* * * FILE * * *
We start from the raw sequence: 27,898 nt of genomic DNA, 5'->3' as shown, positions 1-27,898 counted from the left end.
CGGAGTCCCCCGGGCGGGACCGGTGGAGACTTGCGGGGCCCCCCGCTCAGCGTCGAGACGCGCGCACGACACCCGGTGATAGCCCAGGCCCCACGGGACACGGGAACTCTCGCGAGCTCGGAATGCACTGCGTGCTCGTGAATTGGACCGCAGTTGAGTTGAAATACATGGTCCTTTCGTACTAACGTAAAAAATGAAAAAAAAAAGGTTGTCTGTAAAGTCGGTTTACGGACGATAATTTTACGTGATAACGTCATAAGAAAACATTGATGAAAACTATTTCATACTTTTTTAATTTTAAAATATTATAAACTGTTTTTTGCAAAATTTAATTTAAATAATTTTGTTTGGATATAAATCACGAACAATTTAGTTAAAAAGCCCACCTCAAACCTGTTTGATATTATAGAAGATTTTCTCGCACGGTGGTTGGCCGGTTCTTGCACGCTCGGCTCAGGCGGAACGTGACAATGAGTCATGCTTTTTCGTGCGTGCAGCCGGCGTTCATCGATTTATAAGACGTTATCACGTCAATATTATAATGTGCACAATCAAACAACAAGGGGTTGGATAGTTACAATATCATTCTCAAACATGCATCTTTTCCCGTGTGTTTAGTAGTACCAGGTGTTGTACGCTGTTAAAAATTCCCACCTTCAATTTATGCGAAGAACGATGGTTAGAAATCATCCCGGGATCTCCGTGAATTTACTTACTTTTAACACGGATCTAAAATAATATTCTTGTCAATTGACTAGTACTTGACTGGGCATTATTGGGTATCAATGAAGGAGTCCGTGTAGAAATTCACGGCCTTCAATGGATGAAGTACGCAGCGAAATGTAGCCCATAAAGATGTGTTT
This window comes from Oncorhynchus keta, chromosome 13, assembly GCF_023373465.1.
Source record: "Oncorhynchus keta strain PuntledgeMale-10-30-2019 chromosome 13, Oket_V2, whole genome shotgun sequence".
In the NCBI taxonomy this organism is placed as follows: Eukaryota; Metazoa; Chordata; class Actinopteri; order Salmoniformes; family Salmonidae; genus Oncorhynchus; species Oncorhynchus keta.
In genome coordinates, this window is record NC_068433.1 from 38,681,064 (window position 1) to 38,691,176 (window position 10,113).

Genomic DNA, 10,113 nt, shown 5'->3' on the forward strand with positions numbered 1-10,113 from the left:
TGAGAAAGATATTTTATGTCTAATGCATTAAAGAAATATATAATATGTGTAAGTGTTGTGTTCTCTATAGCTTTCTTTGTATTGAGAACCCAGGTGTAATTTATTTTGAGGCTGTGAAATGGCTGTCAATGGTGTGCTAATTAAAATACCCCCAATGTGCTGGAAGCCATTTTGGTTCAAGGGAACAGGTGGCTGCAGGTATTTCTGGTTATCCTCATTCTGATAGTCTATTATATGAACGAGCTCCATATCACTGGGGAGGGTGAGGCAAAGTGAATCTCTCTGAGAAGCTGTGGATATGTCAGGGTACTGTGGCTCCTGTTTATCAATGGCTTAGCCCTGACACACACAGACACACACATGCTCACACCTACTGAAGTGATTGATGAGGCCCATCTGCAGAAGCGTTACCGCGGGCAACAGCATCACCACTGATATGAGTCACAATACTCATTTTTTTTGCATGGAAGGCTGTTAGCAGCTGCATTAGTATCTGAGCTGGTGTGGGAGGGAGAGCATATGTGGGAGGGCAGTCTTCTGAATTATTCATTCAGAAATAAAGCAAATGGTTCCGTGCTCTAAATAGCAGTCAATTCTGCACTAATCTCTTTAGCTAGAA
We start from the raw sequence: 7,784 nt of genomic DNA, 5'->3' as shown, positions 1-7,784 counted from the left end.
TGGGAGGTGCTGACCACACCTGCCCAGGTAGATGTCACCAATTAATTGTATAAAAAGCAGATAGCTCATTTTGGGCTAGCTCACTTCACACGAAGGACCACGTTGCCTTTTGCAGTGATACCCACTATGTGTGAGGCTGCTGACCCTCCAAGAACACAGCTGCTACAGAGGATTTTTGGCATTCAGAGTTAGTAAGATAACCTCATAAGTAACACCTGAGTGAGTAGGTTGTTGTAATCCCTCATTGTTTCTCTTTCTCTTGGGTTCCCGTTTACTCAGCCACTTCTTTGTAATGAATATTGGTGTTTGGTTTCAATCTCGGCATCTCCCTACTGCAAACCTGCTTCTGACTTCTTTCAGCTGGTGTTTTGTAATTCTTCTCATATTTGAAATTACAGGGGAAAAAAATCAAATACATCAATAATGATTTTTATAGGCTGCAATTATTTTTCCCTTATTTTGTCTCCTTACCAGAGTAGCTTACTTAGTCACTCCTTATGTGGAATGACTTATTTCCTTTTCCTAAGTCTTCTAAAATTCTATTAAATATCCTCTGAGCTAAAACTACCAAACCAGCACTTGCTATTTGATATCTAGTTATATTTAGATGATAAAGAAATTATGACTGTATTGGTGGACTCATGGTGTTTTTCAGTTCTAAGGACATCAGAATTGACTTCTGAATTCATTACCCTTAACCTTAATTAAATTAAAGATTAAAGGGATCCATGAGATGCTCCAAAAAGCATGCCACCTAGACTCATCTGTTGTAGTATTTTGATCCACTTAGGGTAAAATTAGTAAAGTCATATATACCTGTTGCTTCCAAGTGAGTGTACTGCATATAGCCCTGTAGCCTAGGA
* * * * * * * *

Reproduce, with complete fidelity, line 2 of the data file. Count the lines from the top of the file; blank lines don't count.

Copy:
CGGAGTCCCCCGGGCGGGACCGGTGGAGACTTGCGGGGCCCCCCGCTCAGCGTCGAGACGCGCGCACGACACCCGGTGATAGCCCAGGCCCCACGGGACACGGGAACTCTCGCGAGCTCGGAATGCACTGCGTGCTCGTGAATTGGACCGCAGTTGAGTTGAAATACATGGTCCTTTCGTACTAACGTAAAAAATGAAAAAAAAAAGGTTGTCTGTAAAGTCGGTTTACGGACGATAATTTTACGTGATAACGTCATAAGAAAACATTGATGAAAACTATTTCATACTTTTTTAATTTTAAAATATTATAAACTGTTTTTTGCAAAATTTAATTTAAATAATTTTGTTTGGATATAAATCACGAACAATTTAGTTAAAAAGCCCACCTCAAACCTGTTTGATATTATAGAAGATTTTCTCGCACGGTGGTTGGCCGGTTCTTGCACGCTCGGCTCAGGCGGAACGTGACAATGAGTCATGCTTTTTCGTGCGTGCAGCCGGCGTTCATCGATTTATAAGACGTTATCACGTCAATATTATAATGTGCACAATCAAACAACAAGGGGTTGGATAGTTACAATATCATTCTCAAACATGCATCTTTTCCCGTGTGTTTAGTAGTACCAGGTGTTGTACGCTGTTAAAAATTCCCACCTTCAATTTATGCGAAGAACGATGGTTAGAAATCATCCCGGGATCTCCGTGAATTTACTTACTTTTAACACGGATCTAAAATAATATTCTTGTCAATTGACTAGTACTTGACTGGGCATTATTGGGTATCAATGAAGGAGTCCGTGTAGAAATTCACGGCCTTCAATGGATGAAGTACGCAGCGAAATGTAGCCCATAAAGATGTGTTT